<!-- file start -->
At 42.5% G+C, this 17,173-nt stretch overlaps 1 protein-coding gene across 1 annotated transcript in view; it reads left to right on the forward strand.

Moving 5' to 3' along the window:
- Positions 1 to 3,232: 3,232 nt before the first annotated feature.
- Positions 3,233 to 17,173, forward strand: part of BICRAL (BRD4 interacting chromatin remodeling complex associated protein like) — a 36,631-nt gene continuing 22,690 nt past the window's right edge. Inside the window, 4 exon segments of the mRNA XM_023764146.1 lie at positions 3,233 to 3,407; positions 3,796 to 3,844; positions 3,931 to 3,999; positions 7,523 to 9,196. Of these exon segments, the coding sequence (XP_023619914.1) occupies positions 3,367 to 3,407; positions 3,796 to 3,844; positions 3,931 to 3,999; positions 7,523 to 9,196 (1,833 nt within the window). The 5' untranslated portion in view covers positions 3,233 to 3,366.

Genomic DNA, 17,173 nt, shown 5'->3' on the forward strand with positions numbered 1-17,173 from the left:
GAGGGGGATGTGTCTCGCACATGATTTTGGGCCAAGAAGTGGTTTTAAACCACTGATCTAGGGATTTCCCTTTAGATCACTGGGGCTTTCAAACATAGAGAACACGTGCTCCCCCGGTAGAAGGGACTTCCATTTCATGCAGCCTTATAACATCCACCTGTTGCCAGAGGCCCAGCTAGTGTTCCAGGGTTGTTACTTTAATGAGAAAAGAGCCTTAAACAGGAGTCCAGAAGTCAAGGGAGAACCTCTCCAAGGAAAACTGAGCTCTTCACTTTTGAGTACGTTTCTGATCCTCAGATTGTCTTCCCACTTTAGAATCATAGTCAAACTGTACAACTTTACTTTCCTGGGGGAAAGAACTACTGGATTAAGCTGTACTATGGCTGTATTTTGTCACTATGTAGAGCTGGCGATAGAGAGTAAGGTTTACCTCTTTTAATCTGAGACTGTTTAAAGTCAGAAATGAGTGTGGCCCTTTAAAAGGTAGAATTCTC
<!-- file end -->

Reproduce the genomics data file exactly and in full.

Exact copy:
At 42.5% G+C, this 17,173-nt stretch overlaps 1 protein-coding gene across 1 annotated transcript in view; it reads left to right on the forward strand.

Moving 5' to 3' along the window:
- Positions 1 to 3,232: 3,232 nt before the first annotated feature.
- Positions 3,233 to 17,173, forward strand: part of BICRAL (BRD4 interacting chromatin remodeling complex associated protein like) — a 36,631-nt gene continuing 22,690 nt past the window's right edge. Inside the window, 4 exon segments of the mRNA XM_023764146.1 lie at positions 3,233 to 3,407; positions 3,796 to 3,844; positions 3,931 to 3,999; positions 7,523 to 9,196. Of these exon segments, the coding sequence (XP_023619914.1) occupies positions 3,367 to 3,407; positions 3,796 to 3,844; positions 3,931 to 3,999; positions 7,523 to 9,196 (1,833 nt within the window). The 5' untranslated portion in view covers positions 3,233 to 3,366.

Genomic DNA, 17,173 nt, shown 5'->3' on the forward strand with positions numbered 1-17,173 from the left:
GAGGGGGATGTGTCTCGCACATGATTTTGGGCCAAGAAGTGGTTTTAAACCACTGATCTAGGGATTTCCCTTTAGATCACTGGGGCTTTCAAACATAGAGAACACGTGCTCCCCCGGTAGAAGGGACTTCCATTTCATGCAGCCTTATAACATCCACCTGTTGCCAGAGGCCCAGCTAGTGTTCCAGGGTTGTTACTTTAATGAGAAAAGAGCCTTAAACAGGAGTCCAGAAGTCAAGGGAGAACCTCTCCAAGGAAAACTGAGCTCTTCACTTTTGAGTACGTTTCTGATCCTCAGATTGTCTTCCCACTTTAGAATCATAGTCAAACTGTACAACTTTACTTTCCTGGGGGAAAGAACTACTGGATTAAGCTGTACTATGGCTGTATTTTGTCACTATGTAGAGCTGGCGATAGAGAGTAAGGTTTACCTCTTTTAATCTGAGACTGTTTAAAGTCAGAAATGAGTGTGGCCCTTTAAAAGGTAGAATTCTC